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NHibernate Made Simple

, 31 Oct 2007 CPOL
A simple, straightforward tutorial that will get you up to speed on the fundamentals of NHibernate as quickly as possible
NHibernateSimpleDemo
Database
NHibernateSimpleDemo.mdf
NHibernateSimpleDemo_log.ldf
NHibernateSimpleDemo.suo
NHibernateSimpleDemo
bin
Debug
Castle.DynamicProxy.dll
Iesi.Collections.dll
log4net.dll
NHibernate.dll
NHibernateSimpleDemo.exe
NHibernateSimpleDemo.vshost.exe
Controller
Model
BusinessModel.cd
NHibernateSimpleDemo.csproj.user
Persistence
Properties
View
using System;
using System.Collections.Generic;
using System.Text;
using NHibernate;

namespace NHibernateSimpleDemo
{
    class Program
    {
        /// <summary>
        /// The main method for the program
        /// </summary>
        /// <remarks>Normally, a Controller class (or classes) would do most of the
        /// work that this method does. The Controller would receive requests from
        /// the UI and manipulate the business model to perform the requested action.</remarks>
        static void Main(string[] args)
        {
            /* Since the Program class represents the UI of the application, it has
             * very limited knowledge of the model--only enough to subscribe to the
             * Populate event. If we wanted to be very strict, we could route that
             * event through the Controller, which would subscribe to the model's
             * event, then fires one of its own to pass the event to the UI. That
             * approach would completely eliminate the UI's knowledge of the model. 
             * In that case, the OrderSystem object would not be a property of the
             * Controller, but a member variable instead. */

            // Initialize 
            Controller controller = new Controller();
            controller.OrderSystem.Populated +=new EventHandler(OrderSystem_Populated);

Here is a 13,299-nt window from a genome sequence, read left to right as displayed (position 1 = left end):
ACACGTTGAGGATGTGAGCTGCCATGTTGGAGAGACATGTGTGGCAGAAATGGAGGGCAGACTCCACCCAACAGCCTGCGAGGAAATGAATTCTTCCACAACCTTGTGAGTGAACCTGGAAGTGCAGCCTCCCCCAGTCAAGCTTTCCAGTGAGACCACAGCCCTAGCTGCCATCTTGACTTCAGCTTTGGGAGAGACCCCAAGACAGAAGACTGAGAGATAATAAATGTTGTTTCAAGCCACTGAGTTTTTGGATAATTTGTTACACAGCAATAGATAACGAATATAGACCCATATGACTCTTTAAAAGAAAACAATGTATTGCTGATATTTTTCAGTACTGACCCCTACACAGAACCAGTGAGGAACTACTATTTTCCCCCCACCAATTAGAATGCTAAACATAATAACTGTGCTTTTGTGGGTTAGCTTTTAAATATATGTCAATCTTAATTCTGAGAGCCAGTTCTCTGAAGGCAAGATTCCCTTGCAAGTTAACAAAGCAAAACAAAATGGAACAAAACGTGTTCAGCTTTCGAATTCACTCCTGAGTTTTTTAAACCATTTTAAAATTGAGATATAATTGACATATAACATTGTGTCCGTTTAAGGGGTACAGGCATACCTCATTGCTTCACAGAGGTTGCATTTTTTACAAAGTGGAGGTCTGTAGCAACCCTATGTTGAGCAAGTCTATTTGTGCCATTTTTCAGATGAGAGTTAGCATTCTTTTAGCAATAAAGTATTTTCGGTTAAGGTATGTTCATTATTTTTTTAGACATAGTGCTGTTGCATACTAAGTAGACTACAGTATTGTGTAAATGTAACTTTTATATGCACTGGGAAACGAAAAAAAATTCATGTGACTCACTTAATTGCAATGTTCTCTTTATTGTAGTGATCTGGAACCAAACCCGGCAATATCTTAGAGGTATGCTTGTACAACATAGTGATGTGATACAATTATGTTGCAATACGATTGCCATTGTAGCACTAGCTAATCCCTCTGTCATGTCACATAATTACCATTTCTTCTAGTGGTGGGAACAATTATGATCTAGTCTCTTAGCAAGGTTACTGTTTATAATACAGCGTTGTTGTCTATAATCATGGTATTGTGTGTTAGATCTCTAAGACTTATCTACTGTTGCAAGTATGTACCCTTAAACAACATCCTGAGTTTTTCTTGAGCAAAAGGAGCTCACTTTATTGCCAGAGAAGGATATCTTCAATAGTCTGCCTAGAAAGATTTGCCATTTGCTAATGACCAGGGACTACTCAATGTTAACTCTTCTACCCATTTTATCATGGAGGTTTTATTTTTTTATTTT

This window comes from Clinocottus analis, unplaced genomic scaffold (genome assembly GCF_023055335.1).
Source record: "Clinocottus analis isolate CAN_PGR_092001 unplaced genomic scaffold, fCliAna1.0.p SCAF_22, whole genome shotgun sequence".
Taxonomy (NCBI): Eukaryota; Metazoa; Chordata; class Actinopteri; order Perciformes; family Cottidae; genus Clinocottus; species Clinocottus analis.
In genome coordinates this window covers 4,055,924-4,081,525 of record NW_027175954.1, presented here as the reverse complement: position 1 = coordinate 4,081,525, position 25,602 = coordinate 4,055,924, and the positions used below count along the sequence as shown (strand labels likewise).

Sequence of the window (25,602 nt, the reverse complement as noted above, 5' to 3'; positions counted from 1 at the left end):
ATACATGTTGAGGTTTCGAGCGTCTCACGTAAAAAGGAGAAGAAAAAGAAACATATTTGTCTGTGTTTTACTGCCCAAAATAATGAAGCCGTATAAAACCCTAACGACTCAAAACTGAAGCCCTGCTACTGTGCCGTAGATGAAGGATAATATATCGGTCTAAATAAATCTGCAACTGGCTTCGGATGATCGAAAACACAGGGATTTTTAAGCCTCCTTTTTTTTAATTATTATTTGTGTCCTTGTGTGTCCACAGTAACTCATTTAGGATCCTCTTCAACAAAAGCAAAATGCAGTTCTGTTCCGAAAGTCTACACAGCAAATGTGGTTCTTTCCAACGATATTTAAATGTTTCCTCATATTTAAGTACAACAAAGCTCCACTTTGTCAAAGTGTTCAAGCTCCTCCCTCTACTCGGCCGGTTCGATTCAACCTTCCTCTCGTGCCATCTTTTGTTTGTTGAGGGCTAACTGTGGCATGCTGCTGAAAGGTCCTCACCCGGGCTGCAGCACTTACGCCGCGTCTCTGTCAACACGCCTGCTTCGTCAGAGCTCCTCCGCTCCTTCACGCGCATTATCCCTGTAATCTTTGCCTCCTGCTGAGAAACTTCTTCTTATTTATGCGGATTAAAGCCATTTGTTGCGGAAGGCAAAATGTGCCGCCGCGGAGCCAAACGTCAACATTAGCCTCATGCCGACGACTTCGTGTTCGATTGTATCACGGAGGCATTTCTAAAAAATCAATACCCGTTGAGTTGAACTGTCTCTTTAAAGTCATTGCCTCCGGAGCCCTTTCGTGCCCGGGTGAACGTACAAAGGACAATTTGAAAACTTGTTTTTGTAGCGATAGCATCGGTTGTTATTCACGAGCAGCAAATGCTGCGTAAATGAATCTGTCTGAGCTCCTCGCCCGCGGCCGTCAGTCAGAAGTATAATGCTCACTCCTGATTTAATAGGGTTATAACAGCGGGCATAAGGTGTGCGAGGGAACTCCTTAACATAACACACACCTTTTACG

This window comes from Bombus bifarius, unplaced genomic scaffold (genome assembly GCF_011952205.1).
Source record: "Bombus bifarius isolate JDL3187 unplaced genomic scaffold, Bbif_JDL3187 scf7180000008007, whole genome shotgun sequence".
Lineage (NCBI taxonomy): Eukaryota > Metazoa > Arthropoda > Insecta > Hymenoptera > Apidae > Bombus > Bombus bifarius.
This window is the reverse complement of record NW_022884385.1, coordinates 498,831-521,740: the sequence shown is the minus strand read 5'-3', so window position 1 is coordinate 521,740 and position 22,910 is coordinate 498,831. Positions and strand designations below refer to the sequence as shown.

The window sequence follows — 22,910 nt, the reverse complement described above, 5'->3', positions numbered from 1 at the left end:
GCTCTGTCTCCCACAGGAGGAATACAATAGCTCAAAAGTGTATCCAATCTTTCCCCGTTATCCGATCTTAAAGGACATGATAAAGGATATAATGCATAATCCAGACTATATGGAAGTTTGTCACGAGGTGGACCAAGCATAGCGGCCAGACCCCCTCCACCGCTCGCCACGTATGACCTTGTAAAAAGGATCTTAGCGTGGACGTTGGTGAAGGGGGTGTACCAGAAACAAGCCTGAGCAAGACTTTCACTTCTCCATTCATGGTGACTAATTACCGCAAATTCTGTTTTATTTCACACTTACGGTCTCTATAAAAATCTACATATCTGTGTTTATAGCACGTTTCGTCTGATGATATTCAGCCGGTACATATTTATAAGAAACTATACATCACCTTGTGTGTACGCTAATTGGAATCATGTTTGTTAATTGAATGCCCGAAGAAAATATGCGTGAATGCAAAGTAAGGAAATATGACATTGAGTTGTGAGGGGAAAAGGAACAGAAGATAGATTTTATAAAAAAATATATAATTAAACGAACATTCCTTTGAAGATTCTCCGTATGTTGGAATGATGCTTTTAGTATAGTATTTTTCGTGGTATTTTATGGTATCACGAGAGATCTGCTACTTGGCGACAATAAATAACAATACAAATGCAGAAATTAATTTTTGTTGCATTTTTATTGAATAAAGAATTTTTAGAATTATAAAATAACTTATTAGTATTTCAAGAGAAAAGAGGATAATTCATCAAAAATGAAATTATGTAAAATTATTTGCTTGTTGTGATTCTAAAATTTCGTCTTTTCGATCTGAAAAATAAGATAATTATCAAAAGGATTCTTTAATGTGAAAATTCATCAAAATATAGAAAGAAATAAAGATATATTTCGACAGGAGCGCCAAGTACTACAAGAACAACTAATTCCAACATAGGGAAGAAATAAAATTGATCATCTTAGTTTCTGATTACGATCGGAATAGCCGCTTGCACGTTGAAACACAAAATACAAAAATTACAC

// Pause to let the user examine console
            Pause("Completed NHibernate configuration\r\nNext step: Clear database from last run");

            // Clear the database
            controller.ClearDatabase();
            Pause("Completed clearing the database from last run\r\nNext step: Create business objects");

            // Get persistent objects
            controller.CreateBusinessObjects();
            Pause("Completed creating business objects\r\nNext step: Saving business objects to database");

            // Save order system
            controller.SaveBusinessObjects();
            Pause("Completed saving business objects\r\nNext step: Clear business objects from memory");

            // Clear business objects
            controller.ClearBusinessObjects();
            Pause("Completed clearing business objects from memory\r\nNext step: Reload business objects from database");

            // Reload objects
            controller.LoadBusinessObjects();
            Pause("Completed reloading business objects\r\nNext step: Object comparison");

            // Show object comparison
            controller.ShowObjectComparisons();
            Pause("Completed object comparisons\r\nNext step: Deletion test");